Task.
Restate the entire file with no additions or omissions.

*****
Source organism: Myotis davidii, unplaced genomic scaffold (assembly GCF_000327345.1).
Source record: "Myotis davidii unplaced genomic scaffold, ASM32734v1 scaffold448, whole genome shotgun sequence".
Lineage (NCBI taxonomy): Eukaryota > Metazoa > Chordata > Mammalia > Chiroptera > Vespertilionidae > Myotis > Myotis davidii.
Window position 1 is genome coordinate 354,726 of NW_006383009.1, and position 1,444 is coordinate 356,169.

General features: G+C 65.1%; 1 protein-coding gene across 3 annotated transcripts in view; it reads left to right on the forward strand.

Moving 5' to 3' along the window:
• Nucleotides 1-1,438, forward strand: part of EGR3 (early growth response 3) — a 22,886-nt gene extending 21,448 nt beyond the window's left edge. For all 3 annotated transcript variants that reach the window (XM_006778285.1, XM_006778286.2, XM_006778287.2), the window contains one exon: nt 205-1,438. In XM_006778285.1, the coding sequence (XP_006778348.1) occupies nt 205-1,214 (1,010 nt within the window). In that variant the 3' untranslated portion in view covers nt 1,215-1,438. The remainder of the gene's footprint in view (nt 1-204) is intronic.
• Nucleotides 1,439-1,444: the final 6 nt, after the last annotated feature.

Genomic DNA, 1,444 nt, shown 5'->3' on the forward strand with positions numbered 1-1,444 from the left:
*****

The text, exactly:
Source organism: Myotis davidii, unplaced genomic scaffold (assembly GCF_000327345.1).
Source record: "Myotis davidii unplaced genomic scaffold, ASM32734v1 scaffold448, whole genome shotgun sequence".
Lineage (NCBI taxonomy): Eukaryota > Metazoa > Chordata > Mammalia > Chiroptera > Vespertilionidae > Myotis > Myotis davidii.
Window position 1 is genome coordinate 354,726 of NW_006383009.1, and position 1,444 is coordinate 356,169.

General features: G+C 65.1%; 1 protein-coding gene across 3 annotated transcripts in view; it reads left to right on the forward strand.

Moving 5' to 3' along the window:
• Nucleotides 1-1,438, forward strand: part of EGR3 (early growth response 3) — a 22,886-nt gene extending 21,448 nt beyond the window's left edge. For all 3 annotated transcript variants that reach the window (XM_006778285.1, XM_006778286.2, XM_006778287.2), the window contains one exon: nt 205-1,438. In XM_006778285.1, the coding sequence (XP_006778348.1) occupies nt 205-1,214 (1,010 nt within the window). In that variant the 3' untranslated portion in view covers nt 1,215-1,438. The remainder of the gene's footprint in view (nt 1-204) is intronic.
• Nucleotides 1,439-1,444: the final 6 nt, after the last annotated feature.

Genomic DNA, 1,444 nt, shown 5'->3' on the forward strand with positions numbered 1-1,444 from the left: